Subjunctive: "He insists that the case for individual liberty rest(s) on ..." ?

Discussion in 'English Only' started by stenka25, Jan 27, 2013.

  1. stenka25 Senior Member

    South Korea, Han-gul
    The paragraph is below from “Justice: What’s the right thing to do?”

    Mill’s principle of liberty would seem to need a sturdier moral basis than Bentham’s principle of utility. Mill disagrees. He insists that the case for individual liberty rests entirely on utilitarian considerations: “It is proper to state that I forego any advantage which could be derived to my argument from the idea of abstract right, as a thing independent of utility.”

    In that sentence the verb ‘insist’ expresses the idea that something is important and desirable, and in that case GRAMMAR says that we can use “subjunctive” in American English, that is, ‘rest.’

    What do you think of my reasoning?
     
  2. Beryl from Northallerton Moderator

    British English
    This is 'insist' in the sense of 'to contend' (or 'to maintain'), and not in the sense of 'to urge' (or 'to demand'), thus no subjunctive here, for me.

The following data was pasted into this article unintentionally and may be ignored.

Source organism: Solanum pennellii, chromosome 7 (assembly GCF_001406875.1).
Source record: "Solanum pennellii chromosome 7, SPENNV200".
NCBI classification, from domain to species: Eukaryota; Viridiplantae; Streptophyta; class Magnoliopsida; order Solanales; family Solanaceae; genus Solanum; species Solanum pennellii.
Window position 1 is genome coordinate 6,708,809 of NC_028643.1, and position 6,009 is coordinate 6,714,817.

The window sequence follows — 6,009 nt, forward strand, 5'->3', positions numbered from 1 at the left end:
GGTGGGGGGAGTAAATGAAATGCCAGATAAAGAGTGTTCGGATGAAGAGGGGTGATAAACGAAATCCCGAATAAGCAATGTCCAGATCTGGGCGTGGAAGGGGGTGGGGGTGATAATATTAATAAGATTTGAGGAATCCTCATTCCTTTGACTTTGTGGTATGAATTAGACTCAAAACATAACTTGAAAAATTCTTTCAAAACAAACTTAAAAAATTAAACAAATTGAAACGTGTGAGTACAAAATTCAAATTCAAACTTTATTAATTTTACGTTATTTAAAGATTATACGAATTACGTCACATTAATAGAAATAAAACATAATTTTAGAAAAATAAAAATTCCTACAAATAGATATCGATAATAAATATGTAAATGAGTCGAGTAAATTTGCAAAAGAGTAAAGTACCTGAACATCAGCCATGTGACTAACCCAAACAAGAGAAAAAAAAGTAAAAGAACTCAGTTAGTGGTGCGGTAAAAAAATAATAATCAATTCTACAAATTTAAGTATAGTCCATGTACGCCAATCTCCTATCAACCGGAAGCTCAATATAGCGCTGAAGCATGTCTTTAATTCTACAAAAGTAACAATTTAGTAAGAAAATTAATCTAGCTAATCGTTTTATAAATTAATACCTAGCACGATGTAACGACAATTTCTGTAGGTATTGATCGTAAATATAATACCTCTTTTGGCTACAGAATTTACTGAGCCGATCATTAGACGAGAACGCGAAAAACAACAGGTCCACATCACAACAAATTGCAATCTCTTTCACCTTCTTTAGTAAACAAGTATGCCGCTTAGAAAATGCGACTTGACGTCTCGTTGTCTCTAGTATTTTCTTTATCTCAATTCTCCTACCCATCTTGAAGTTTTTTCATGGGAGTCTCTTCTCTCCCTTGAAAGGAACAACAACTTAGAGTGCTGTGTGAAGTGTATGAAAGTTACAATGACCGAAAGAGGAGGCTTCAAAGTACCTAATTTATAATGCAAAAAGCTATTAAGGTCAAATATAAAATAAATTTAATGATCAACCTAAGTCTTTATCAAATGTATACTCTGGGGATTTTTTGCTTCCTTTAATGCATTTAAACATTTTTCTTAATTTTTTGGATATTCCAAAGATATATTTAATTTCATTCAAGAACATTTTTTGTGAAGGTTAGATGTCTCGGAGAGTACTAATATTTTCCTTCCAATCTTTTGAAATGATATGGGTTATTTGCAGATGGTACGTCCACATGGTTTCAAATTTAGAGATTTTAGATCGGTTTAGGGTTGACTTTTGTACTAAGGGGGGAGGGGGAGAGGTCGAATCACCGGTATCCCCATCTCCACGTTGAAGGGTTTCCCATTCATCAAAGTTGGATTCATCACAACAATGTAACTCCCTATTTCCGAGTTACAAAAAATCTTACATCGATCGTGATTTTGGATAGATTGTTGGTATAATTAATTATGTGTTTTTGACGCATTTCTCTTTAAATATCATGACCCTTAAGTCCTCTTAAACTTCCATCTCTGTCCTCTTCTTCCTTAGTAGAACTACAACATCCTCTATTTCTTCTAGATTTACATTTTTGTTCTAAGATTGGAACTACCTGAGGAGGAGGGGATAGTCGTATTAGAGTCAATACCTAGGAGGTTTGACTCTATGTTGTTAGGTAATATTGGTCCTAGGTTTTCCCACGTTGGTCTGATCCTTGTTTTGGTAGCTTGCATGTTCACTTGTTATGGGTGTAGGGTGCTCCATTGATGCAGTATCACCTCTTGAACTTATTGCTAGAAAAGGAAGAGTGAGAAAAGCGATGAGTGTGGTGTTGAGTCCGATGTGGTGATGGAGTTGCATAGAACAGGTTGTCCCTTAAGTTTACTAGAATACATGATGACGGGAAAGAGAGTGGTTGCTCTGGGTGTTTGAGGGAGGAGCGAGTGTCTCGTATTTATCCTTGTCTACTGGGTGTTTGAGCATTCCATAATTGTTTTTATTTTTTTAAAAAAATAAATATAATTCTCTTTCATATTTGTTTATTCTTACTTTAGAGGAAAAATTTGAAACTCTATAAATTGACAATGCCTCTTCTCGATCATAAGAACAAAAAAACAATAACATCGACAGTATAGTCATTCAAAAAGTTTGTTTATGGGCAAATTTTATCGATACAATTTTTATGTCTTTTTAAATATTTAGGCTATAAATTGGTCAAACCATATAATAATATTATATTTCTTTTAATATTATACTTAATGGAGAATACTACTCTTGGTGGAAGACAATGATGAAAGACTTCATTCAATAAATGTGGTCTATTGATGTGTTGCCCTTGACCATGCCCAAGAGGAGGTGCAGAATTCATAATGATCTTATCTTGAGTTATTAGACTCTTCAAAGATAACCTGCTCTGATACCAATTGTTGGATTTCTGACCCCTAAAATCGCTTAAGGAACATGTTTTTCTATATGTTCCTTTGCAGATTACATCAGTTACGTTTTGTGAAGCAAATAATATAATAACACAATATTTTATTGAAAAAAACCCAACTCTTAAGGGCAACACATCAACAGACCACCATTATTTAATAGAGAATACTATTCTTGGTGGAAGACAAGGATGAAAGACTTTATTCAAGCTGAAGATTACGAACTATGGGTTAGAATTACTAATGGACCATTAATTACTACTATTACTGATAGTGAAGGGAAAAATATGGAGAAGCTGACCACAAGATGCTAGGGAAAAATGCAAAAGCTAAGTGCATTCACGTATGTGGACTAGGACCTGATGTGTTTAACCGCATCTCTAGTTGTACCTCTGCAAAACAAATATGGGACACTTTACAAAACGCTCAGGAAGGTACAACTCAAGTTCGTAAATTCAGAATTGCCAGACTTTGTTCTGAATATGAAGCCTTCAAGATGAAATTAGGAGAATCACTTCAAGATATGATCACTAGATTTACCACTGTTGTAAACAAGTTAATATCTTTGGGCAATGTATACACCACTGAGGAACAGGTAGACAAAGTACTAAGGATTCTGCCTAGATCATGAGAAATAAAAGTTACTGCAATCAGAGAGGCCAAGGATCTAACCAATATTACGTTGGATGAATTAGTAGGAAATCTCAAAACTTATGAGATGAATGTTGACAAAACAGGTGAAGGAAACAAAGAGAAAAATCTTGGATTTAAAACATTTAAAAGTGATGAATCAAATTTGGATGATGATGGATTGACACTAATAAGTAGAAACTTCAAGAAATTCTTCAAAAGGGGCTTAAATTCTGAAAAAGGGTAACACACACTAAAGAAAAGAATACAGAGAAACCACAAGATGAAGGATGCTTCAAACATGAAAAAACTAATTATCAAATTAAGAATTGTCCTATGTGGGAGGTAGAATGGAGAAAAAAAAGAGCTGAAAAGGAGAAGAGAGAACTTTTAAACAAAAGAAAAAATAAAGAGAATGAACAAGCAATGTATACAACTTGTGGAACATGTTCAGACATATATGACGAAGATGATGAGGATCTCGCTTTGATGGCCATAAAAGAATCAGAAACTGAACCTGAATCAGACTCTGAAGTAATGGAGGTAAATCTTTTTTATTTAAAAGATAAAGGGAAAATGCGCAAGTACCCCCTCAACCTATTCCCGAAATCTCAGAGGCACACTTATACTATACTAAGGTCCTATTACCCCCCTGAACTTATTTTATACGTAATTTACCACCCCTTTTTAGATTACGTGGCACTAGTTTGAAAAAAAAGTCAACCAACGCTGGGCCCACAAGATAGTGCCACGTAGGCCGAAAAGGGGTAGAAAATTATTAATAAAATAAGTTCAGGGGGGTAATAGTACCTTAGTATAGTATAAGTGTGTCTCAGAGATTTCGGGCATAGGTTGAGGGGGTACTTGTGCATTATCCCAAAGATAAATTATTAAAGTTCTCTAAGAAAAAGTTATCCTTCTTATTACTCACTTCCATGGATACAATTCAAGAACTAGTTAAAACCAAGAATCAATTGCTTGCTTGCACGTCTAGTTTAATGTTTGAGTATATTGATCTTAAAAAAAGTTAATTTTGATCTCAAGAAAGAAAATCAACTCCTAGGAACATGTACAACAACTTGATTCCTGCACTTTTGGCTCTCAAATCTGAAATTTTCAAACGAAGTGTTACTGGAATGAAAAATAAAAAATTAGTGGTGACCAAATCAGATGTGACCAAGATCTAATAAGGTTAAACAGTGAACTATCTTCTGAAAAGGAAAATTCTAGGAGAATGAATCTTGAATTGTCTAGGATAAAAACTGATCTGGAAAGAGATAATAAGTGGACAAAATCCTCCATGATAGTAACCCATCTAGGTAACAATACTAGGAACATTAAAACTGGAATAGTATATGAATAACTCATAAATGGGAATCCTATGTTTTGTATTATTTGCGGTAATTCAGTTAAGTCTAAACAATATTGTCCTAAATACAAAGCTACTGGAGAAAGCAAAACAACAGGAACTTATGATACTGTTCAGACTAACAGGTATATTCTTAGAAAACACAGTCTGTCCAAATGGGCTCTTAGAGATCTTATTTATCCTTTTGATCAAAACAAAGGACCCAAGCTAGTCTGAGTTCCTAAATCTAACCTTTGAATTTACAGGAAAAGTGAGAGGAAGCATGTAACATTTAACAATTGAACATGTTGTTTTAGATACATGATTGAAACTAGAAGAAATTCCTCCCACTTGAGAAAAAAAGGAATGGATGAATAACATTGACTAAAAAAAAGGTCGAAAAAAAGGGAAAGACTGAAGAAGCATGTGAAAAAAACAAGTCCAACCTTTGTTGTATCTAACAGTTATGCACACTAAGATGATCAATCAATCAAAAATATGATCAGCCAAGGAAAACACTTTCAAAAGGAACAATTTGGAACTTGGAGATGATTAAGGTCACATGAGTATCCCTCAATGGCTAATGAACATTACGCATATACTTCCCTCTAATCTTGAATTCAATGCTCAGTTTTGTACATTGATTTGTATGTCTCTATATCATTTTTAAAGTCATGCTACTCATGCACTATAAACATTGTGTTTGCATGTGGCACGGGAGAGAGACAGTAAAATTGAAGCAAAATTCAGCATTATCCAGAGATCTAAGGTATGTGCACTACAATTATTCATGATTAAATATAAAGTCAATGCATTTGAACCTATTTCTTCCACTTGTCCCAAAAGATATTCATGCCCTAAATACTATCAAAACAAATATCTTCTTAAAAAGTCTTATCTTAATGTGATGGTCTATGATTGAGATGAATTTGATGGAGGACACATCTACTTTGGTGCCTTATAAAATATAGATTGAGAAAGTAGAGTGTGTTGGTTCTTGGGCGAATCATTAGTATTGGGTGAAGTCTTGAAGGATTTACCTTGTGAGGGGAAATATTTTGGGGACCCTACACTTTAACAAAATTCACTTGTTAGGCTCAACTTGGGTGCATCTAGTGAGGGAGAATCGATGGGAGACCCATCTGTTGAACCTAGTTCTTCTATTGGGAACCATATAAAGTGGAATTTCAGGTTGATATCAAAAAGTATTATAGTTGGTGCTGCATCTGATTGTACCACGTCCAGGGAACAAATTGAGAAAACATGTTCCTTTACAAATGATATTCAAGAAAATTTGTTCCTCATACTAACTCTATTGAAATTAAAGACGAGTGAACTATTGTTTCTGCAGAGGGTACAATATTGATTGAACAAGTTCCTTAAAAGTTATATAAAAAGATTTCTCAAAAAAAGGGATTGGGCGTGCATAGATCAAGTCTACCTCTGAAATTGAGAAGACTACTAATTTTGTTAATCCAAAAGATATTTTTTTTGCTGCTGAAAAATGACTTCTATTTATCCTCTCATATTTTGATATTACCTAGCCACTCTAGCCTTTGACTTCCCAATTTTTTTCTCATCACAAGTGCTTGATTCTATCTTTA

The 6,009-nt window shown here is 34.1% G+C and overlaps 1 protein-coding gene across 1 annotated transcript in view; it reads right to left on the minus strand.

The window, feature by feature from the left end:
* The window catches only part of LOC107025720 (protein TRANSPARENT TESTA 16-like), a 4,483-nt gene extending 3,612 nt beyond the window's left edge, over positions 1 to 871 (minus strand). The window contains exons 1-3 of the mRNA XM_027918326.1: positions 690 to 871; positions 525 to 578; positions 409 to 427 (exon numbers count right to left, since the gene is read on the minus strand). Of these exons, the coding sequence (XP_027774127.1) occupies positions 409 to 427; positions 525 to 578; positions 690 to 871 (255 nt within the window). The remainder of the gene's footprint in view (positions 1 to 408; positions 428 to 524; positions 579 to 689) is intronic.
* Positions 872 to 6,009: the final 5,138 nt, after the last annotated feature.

3. stenka25 Senior Member

    South Korea, Han-gul
    Thanks, Beryl.
     
  4. Beryl from Northallerton Moderator

    British English
    No problem. But I'd just like to add that it makes me a little nervous when foreros return and say 'thank you' as if the matter is settled, especially when there has been only one response, and more especially when I am that sole respondent. I deal in opinions and not facts (it says 'for me'). Come back and say 'thanks' when others have rubbished my answer; then I'll be happier.
     
  5. stenka25 Senior Member

    South Korea, Han-gul
    I say thank you because your opinion makes a complete sense to me.
    Thanks again for your humble advice.
    I’ll wait for more respondents next time, though^^
     

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